Start location: Saint-Léonard-de-Noblat
Finish location: Puy de Dôme
Start time: 13:30 CEST
Finish time (approx): 18:05 CEST
So much time has passed since the Tour de France last visited the once-regular climb of Puy de Dôme that it has become something of a relic epitomising cycling’s past. Although a regular host of stage finishes prior to 1988, the narrow road that circles up to the summit of the extinct volcano, which was made even narrower by the construction of a railway line alongside it, had until rendered it unfeasible for the demands of a modern Tour de France to climb up it. As memories of the exploits of past victors here like Federico Bahamontes, Felice Gimondi, Luis Ocaña, Lucien Van Impe and Joop Zoetemelk have receded into the past, so has its reputation grown more and more mythical.
So its inclusion in the Tour for the first time in 35 years has been met by delight from the sport’s romantics and history buffs, celebrating it as a link to the sport’s past that can sometimes seem very distant in the modern, professionalised era.
Of all the many legendary battles that have taken place on these slopes, the one between Jacques Anquetil and Raymond Poulidor in 1964 is the most famous. Immortalised by an iconic photo picturing the two riders climbing side-by-side so close as to be almost touching, the duel saw Poulidor take some time, but not enough, from Anquetil who later claimed that he was purposefully riding alongside his great rival as a bluff, and would probably have cracked completely had Poulidor been bolder in attacking. The result helped solidify Poulidor’s status as ‘the eternal second’, as well as endearing him to the French public, and stage nine pays homage to a man who remains possibly the nation’s favourite ever cyclist. It starts in his hometown of Saint-Léonard-de-Noblat, and travels to Puy de Dôme via the kind of rural, sparsely populated French countryside associated with the humble, old-fashioned, salt-of-the-earth type that ‘PouPou’ was seen to exemplify.
Stage nine profile sourced via ASO
So can the Puy de Dôme live up to the hype? On one hand, coming at the end of the first week means it's featured much too early to replicate the kind of climatic battles in the GC contest of yore. Also, this won’t be a complete mountain stage. The terrain here in the Massif Central is undulating and hilly rather than mountainous, with only a few of category three and four climbs plus some tricky uncategorised rises to take on before the much-anticipated final climb.
However, the Puy de Dôme remains worthy of its reputation. Riders new to the climb might not think so at first, when it climbs at a testing but not unmanageable gradient of around 7.5% for the first 5km, then dips to plateau for the next 3km. But upon climbing the volcano itself, the climb suddenly gets very serious, and averages in the double digits for the final 4km to the top. It’s arguably the hardest summit finish of the whole race, and the gaps that open up between the favourites could end up being decisive in determining who wins the yellow jersey.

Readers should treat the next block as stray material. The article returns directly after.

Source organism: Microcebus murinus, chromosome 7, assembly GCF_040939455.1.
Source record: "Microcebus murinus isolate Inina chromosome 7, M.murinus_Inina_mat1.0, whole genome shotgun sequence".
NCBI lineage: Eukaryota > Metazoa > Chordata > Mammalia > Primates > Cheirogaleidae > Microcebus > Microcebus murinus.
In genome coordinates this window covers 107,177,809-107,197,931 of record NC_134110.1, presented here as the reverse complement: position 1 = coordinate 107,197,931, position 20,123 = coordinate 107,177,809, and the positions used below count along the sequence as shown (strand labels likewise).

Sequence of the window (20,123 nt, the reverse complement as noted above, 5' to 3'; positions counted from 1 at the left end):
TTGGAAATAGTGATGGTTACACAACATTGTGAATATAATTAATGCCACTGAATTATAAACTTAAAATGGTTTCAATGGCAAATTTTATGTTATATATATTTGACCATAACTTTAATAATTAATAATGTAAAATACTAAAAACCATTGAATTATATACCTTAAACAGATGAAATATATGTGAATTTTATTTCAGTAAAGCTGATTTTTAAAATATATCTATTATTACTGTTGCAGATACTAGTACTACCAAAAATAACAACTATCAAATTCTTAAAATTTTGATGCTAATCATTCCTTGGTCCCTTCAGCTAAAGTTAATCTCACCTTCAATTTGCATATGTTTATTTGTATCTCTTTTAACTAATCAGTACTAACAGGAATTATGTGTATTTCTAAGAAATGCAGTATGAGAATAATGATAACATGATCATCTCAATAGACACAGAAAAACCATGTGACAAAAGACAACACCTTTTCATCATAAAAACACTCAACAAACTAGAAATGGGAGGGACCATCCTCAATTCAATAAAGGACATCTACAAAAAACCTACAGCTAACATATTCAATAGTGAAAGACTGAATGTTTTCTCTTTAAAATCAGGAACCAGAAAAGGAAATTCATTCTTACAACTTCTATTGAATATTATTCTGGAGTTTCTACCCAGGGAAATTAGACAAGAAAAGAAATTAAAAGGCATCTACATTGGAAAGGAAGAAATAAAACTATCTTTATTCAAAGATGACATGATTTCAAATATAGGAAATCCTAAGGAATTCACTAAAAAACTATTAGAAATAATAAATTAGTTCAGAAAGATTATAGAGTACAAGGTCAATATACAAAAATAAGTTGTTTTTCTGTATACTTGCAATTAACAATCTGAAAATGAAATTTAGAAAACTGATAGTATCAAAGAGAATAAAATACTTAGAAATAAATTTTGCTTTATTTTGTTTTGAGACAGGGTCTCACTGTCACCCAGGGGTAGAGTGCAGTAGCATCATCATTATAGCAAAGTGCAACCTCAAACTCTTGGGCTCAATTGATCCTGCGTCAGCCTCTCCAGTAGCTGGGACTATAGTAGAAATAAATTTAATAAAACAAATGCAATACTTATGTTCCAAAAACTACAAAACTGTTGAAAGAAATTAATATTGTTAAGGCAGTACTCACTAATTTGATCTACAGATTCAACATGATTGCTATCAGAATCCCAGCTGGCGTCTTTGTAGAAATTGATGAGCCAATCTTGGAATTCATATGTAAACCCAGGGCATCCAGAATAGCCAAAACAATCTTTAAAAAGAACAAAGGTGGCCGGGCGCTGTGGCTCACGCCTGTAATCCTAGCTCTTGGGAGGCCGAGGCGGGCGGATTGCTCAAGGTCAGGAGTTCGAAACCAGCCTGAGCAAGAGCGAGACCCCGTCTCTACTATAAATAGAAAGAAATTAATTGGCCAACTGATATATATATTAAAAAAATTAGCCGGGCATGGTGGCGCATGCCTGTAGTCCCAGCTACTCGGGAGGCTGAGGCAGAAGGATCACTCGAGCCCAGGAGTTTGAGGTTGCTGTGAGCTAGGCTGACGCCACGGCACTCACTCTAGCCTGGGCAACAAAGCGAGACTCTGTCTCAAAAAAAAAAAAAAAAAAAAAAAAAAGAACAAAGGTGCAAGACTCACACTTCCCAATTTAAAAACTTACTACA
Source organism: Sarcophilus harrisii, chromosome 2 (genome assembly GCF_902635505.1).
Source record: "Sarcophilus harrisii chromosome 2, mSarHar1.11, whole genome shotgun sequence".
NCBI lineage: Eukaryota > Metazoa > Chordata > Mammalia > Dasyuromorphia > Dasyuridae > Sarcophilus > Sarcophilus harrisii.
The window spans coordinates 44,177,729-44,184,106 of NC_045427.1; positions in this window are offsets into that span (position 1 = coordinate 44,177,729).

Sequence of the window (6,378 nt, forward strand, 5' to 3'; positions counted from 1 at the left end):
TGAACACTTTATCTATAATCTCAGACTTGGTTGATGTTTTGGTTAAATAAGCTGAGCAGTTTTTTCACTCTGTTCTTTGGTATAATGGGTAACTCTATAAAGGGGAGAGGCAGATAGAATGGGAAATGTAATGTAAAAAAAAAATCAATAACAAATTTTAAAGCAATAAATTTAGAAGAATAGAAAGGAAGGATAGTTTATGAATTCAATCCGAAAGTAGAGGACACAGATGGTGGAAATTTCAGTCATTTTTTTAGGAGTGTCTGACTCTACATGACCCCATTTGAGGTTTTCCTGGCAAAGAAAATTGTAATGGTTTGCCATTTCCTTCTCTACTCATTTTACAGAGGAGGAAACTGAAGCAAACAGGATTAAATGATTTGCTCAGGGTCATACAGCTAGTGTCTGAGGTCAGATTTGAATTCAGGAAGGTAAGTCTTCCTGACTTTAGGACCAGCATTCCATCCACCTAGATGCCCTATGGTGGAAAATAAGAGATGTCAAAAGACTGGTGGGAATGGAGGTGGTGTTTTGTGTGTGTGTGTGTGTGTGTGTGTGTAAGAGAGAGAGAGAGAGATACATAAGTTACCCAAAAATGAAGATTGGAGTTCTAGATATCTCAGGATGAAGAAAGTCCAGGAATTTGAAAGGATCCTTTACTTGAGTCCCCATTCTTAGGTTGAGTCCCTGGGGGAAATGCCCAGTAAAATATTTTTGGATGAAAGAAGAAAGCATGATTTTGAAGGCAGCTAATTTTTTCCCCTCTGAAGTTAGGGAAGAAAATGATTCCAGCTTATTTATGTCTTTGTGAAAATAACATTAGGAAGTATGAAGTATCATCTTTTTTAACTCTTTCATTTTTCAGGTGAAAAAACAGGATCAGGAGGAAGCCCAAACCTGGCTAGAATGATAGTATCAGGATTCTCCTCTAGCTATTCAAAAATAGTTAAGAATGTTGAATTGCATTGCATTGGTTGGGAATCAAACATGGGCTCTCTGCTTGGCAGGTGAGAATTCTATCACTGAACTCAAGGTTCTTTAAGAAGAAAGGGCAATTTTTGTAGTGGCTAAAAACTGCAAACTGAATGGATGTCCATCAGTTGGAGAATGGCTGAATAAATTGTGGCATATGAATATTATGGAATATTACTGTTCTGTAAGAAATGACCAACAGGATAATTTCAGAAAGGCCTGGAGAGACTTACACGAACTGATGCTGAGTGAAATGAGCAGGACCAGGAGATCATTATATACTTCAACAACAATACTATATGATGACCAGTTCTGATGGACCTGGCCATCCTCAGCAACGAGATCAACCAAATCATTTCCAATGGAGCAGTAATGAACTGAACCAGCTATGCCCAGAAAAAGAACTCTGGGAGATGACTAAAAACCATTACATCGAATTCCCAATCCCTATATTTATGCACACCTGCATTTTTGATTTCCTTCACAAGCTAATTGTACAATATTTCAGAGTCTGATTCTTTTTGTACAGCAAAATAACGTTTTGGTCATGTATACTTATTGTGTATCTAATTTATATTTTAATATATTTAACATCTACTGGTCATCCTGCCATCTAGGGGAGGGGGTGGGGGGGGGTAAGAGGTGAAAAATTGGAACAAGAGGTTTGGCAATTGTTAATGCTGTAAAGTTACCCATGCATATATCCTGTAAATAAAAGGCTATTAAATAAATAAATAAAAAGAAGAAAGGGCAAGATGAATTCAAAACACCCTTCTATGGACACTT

The famed slopes of the Puy de Dôme will likely host a general classification battle between some of the key favourites to win yellow. Its long distance and 7.7% average gradient make the climb well suited to the current yellow jersey wearer, Jonas Vingegaard (Jumbo-Visma), who has proven his climbing abilities multiple times so far this race, notably on stage five to Laurens when he managed to drop Tadej Pogačar (UAE Team Emirates). However, the following stage, Pogačar turned the tables on Jumbo-Visma and put time into Vingegaard on the way to winning stage six of the race. The two riders are evenly matched and it seems to vary day by day regarding who is the strongest on long climbs – it could be another battle between them both today.
However, we can also expect to see a big fight for the breakaway given the fact that there are no notable climbs on route to the Puy de Dôme making it prime terrain for a group to pull out a big gap over the peloton. If the time difference is big enough by the foot of the Puy de Dôme, there is a chance that the breakaway riders will be able to remain in front and battle for victory. Thibaut Pinot of Groupama-FDJ is one rider who we can expect to be keen to get himself in the break of the day, he would delight French climbs with a win on this mythical stage. Lidl-Trek’s Giulio Ciccone is another rider who could have his eye on getting in the move today – he proved his form when he finished second on stage five to Laruns. Dylan Teuns of Israel-Premier Tech could also want to get in the break on stage nine, he’s proven his form with a top-10 on stage two already and could stay away if he gets a buffer ahead of the final climb. Felix Gall of AG2R Citroën Team is another rider who got himself in the move on stage five and will hope to do the same today.
Polka dot jersey wearer Nielson Powless is an option for EF Education-EasyPost today – he is known to perform well from the breakaway and will also be keen to scoop up more points. Mattias Skjelmose of Lidl-Trek is a rider who has been targeting the general classification but could also be given some leeway to have a shot at a stage win today. Marc Soler of UAE Team Emirates might be given the opportunity to go for victory today if he does not need to stay with Pogačar, while Ruben Guereiro of Movistar is another outside bet from the breakaway.
We think that today will be a showdown between the general classification riders and believe that Tadej Pogačar will be keen to put more time into Jonas Vingegaard. On his way to doing this, we think that the UAE Team Emirates rider will pick up the stage win too.